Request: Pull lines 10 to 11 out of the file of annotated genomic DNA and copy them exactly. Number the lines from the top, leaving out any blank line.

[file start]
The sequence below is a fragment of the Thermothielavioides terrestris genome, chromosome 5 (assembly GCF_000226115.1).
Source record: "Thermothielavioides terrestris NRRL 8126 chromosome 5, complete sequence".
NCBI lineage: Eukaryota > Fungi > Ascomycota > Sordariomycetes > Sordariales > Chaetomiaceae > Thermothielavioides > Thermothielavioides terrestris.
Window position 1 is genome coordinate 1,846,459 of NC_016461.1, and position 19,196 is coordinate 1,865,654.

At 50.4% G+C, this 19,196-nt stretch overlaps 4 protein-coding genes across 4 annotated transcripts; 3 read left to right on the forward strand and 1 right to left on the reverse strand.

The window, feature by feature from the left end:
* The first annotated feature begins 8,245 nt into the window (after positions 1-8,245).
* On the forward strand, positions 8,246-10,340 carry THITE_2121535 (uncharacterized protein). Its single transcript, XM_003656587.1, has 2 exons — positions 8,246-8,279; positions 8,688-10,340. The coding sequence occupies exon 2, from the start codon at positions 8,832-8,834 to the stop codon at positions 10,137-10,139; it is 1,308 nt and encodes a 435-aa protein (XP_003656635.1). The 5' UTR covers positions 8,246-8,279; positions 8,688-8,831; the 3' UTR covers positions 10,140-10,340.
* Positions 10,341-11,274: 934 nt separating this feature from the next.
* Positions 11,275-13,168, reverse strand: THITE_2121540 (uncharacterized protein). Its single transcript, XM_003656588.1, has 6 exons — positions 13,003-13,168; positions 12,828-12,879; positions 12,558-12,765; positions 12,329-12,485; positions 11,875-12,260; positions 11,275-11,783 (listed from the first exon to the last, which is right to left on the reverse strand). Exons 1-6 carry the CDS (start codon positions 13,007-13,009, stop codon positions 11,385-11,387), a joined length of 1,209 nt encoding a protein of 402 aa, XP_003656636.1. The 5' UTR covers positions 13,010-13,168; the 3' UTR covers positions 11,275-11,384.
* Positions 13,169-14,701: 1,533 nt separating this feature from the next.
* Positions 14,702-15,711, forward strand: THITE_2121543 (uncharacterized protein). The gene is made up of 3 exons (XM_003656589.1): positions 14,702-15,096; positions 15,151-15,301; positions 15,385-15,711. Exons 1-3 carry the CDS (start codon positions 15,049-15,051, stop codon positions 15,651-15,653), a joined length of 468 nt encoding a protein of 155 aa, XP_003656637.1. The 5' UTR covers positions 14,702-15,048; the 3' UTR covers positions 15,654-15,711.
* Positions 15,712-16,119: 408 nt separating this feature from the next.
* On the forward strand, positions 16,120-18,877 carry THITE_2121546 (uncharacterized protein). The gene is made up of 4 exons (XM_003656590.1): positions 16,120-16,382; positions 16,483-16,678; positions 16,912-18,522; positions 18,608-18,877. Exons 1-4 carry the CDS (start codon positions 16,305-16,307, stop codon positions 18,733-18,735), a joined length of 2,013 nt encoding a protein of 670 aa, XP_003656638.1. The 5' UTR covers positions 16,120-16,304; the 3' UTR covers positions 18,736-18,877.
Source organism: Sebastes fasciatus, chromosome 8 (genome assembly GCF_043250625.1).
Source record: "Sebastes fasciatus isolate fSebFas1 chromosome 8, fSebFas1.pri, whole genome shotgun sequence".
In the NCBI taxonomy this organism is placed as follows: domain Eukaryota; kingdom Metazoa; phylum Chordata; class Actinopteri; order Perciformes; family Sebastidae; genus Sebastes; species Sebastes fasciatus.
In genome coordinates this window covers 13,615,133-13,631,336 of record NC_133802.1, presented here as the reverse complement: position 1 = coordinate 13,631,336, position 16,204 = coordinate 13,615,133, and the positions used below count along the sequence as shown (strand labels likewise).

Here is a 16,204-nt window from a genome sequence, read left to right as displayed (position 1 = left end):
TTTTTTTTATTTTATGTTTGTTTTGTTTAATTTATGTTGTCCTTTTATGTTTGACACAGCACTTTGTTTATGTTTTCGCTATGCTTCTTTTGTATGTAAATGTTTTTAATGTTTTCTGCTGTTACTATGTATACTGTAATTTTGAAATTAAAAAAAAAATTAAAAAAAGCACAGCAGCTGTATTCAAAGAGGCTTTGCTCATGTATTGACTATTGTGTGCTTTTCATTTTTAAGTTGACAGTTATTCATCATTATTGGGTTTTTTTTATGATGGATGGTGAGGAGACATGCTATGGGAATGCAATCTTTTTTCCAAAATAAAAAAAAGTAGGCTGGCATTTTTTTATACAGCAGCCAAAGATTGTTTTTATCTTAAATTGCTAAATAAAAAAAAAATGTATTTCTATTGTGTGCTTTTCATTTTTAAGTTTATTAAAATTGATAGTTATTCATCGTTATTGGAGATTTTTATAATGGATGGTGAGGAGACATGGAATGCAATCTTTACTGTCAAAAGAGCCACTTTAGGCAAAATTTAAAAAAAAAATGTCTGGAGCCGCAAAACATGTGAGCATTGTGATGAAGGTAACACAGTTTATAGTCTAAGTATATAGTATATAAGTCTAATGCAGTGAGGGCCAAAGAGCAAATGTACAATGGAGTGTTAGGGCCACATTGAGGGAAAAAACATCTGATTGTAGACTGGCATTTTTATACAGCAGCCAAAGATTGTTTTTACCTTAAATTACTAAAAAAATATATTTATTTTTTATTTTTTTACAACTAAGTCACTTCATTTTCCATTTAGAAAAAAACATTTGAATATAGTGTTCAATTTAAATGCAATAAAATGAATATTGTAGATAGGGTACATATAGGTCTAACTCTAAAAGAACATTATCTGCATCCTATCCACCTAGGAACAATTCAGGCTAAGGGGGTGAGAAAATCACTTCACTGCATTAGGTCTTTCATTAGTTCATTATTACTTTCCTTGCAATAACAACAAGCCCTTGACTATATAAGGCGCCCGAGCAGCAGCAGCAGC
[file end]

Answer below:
* Positions 11,275-13,168, reverse strand: THITE_2121540 (uncharacterized protein). Its single transcript, XM_003656588.1, has 6 exons — positions 13,003-13,168; positions 12,828-12,879; positions 12,558-12,765; positions 12,329-12,485; positions 11,875-12,260; positions 11,275-11,783 (listed from the first exon to the last, which is right to left on the reverse strand). Exons 1-6 carry the CDS (start codon positions 13,007-13,009, stop codon positions 11,385-11,387), a joined length of 1,209 nt encoding a protein of 402 aa, XP_003656636.1. The 5' UTR covers positions 13,010-13,168; the 3' UTR covers positions 11,275-11,384.
* Positions 13,169-14,701: 1,533 nt separating this feature from the next.